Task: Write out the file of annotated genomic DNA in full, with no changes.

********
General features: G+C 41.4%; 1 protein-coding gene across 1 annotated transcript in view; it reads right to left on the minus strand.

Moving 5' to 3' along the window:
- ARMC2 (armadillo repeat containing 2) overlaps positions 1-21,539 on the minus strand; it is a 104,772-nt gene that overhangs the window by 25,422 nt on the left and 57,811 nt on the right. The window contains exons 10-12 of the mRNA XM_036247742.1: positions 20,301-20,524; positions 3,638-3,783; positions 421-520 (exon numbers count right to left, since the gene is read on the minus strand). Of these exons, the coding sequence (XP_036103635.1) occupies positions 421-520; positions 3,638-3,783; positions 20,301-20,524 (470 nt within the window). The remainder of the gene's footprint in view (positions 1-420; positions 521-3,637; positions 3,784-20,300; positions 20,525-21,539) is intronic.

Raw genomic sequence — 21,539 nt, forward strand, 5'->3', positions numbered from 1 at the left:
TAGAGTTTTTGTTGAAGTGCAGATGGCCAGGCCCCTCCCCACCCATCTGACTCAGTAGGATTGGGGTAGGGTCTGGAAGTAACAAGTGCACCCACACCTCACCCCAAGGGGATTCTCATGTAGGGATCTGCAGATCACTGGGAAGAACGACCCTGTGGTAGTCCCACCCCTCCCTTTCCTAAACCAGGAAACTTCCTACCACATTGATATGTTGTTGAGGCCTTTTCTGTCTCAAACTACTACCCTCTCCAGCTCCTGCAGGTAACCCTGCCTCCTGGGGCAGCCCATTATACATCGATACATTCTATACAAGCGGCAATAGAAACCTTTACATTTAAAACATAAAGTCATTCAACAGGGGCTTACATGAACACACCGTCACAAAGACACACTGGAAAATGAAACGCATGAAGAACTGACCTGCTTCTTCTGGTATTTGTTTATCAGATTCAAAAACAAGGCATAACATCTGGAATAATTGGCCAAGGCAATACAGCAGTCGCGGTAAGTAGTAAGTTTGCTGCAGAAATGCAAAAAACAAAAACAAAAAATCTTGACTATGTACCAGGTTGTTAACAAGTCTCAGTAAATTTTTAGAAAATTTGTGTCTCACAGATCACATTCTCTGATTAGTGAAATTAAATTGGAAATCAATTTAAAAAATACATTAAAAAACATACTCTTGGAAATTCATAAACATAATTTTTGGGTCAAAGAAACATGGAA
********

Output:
General features: G+C 41.4%; 1 protein-coding gene across 1 annotated transcript in view; it reads right to left on the minus strand.

Moving 5' to 3' along the window:
- ARMC2 (armadillo repeat containing 2) overlaps positions 1-21,539 on the minus strand; it is a 104,772-nt gene that overhangs the window by 25,422 nt on the left and 57,811 nt on the right. The window contains exons 10-12 of the mRNA XM_036247742.1: positions 20,301-20,524; positions 3,638-3,783; positions 421-520 (exon numbers count right to left, since the gene is read on the minus strand). Of these exons, the coding sequence (XP_036103635.1) occupies positions 421-520; positions 3,638-3,783; positions 20,301-20,524 (470 nt within the window). The remainder of the gene's footprint in view (positions 1-420; positions 521-3,637; positions 3,784-20,300; positions 20,525-21,539) is intronic.

Raw genomic sequence — 21,539 nt, forward strand, 5'->3', positions numbered from 1 at the left:
TAGAGTTTTTGTTGAAGTGCAGATGGCCAGGCCCCTCCCCACCCATCTGACTCAGTAGGATTGGGGTAGGGTCTGGAAGTAACAAGTGCACCCACACCTCACCCCAAGGGGATTCTCATGTAGGGATCTGCAGATCACTGGGAAGAACGACCCTGTGGTAGTCCCACCCCTCCCTTTCCTAAACCAGGAAACTTCCTACCACATTGATATGTTGTTGAGGCCTTTTCTGTCTCAAACTACTACCCTCTCCAGCTCCTGCAGGTAACCCTGCCTCCTGGGGCAGCCCATTATACATCGATACATTCTATACAAGCGGCAATAGAAACCTTTACATTTAAAACATAAAGTCATTCAACAGGGGCTTACATGAACACACCGTCACAAAGACACACTGGAAAATGAAACGCATGAAGAACTGACCTGCTTCTTCTGGTATTTGTTTATCAGATTCAAAAACAAGGCATAACATCTGGAATAATTGGCCAAGGCAATACAGCAGTCGCGGTAAGTAGTAAGTTTGCTGCAGAAATGCAAAAAACAAAAACAAAAAATCTTGACTATGTACCAGGTTGTTAACAAGTCTCAGTAAATTTTTAGAAAATTTGTGTCTCACAGATCACATTCTCTGATTAGTGAAATTAAATTGGAAATCAATTTAAAAAATACATTAAAAAACATACTCTTGGAAATTCATAAACATAATTTTTGGGTCAAAGAAACATGGAA